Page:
I admit to a less than idyllic educational experience, though my teachers really gave it a shot. The fact that I can read today is a testament to the tenacity of my older sisters who taught me to read prior to my entrance into the world of formal education. Having said this I move on to the acid test of my life and to identify the awesome power of Christ in my overcoming a besetting aspect of my life.
This humble testimony is unlikely to gain a spot for me on Jerry Falwell's TV program or even a slot during a Billy Graham meeting. But I assure you the angels know and so does the Lord.
Such was my lot in the lower Ed facilities that my fame preceded the arrival of my little sister, Mom's favorite, Bertie. Bertie followed my footsteps by one year. More than one teacher would read Bertie's name and ask, "Are you," and in mid question Bertie would offer, "Yes, I am his sister, please have mercy on me." From that humble confession and plea for mercy from the god of education, she received a free ride. Teachers who had attempted, mostly in vain, to instruct me, would say to themselves as they graded Bertie's pitiful attempts at being civilized, "Oh, she's Larry's little sister, she must be a saint in the making." Based on this line of philosophical reasoning, Bertie's report card always, and I mean always, caused mine to be the subject of much comment in the teachers lounge, really a small enclave in the hall by the uncooled drinking fountain.
The sign famous in those days, 'Whites Only' was not present, not due to any enlightenment on our part, but 'those' people went to George Washington Carver. Many were the teachers who remarked, parroting Mom's words, "I don't understand why Larry can't be more like Bertie." Or even more strongly, "I don't know how Bertie does it with a brother like Larry." To this very day, if you mention Bertie's name to any teacher who has survived the rigors of the long years, the response will be, "Oh, the poor thing, she did such a great job considering the shadow of her older brother Larry." One even thought about recommending her for the Nobel Prize. In retrospect I am sure several boys overheard the teachers and time has revealed they became more like Bertie.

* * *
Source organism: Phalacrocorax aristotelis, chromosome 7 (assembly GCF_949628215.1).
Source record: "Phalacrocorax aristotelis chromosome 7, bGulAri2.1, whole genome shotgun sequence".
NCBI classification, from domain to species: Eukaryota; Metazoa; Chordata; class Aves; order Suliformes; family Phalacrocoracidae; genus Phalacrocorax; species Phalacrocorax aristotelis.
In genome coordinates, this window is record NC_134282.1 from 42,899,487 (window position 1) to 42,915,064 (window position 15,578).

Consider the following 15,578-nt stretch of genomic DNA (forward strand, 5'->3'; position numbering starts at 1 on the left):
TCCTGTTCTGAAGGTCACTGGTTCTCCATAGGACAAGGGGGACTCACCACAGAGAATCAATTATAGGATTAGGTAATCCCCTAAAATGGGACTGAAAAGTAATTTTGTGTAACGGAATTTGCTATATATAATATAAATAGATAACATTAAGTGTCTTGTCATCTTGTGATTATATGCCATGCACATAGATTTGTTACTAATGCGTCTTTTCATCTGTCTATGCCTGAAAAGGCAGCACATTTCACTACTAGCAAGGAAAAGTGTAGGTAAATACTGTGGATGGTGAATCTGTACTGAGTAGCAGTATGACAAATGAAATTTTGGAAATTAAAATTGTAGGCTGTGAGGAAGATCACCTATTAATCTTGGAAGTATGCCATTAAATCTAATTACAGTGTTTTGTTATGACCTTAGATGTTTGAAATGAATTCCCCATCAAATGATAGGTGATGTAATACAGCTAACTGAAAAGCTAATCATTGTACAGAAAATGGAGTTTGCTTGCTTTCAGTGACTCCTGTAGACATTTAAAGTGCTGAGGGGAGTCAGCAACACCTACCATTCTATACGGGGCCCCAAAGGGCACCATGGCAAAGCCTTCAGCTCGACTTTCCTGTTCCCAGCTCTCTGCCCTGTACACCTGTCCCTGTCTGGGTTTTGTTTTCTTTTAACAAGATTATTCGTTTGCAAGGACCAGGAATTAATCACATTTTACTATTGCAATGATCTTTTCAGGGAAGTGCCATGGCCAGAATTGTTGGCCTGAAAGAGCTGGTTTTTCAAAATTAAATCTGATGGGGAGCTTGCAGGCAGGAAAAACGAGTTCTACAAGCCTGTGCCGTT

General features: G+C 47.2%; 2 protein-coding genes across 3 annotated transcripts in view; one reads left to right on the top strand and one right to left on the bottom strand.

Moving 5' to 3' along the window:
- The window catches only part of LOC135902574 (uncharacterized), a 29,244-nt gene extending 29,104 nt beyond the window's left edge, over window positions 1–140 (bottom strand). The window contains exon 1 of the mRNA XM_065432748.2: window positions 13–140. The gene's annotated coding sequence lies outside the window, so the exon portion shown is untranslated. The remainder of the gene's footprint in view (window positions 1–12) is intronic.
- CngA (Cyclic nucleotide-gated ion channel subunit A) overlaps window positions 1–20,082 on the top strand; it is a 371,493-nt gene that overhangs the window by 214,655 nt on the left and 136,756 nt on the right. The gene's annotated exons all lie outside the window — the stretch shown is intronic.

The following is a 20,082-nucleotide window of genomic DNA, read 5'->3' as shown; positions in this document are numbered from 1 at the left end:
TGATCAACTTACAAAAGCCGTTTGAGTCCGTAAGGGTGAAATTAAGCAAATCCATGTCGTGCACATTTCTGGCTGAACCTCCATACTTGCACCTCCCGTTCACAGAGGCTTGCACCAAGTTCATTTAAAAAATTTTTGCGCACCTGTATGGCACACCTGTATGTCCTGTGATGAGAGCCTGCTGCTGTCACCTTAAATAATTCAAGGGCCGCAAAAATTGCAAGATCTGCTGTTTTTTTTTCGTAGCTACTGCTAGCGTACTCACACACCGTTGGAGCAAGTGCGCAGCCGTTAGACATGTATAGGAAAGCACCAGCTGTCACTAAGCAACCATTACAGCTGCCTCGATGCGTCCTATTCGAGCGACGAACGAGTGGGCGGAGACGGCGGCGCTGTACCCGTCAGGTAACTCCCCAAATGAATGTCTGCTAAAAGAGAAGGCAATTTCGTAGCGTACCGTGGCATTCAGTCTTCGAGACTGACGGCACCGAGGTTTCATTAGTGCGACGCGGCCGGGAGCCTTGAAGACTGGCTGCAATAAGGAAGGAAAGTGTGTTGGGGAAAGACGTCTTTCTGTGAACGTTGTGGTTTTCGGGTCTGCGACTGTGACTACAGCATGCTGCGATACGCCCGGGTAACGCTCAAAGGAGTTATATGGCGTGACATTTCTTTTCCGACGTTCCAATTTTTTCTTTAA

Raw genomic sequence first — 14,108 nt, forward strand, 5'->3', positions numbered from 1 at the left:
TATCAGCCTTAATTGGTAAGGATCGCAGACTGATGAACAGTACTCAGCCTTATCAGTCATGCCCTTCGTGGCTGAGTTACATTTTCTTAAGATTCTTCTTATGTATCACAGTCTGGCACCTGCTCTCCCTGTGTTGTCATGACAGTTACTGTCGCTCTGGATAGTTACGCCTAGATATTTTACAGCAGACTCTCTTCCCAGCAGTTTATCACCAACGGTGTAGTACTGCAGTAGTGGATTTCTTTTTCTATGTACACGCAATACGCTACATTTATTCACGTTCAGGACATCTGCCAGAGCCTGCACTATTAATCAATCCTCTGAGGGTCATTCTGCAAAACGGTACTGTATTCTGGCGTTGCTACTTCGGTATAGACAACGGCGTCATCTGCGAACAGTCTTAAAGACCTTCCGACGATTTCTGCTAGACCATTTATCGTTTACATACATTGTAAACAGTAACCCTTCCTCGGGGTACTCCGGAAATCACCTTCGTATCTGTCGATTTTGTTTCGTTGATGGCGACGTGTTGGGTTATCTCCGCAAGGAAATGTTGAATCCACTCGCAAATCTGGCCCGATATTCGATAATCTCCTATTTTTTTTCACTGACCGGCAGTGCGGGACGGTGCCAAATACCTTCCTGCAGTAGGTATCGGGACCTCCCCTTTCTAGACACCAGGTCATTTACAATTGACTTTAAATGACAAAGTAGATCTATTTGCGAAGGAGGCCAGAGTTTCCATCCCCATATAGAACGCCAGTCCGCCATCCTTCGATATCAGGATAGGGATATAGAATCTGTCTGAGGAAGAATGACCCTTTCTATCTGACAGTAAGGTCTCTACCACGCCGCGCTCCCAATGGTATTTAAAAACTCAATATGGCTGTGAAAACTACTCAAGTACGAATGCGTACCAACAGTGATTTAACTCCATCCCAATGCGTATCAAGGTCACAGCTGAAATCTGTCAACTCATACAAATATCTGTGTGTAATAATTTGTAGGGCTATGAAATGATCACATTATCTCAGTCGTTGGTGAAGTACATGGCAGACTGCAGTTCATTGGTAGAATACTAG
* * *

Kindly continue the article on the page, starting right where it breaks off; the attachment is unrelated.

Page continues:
I tell this humiliating fact of my family life in the hope that you can apply the powerful spiritual principles implied in the narrative, principles that not only empowered me to overcome the negative downward pull of a wise goody two shoes baby sister, but in fairness the principles that helped her to learn to use the fame, infamy would be her term, of an older sibling to rise above the unwashed masses and achieve a good life and family.
I wish the head doctors would just start telling people that the fact of your mother's tender though misguided love for a sibling is not grounds for your current pathetic behavior. I recommend the verbiage of Joan Rivers noted psychologist from the Tonight show: "Oh grow up." And to those whom Mom loved the most, you too, must grow up and accept the fact that life does not love you more. Bertie did well in this area. I still struggle, but Jesus gives me all the victory I will accept!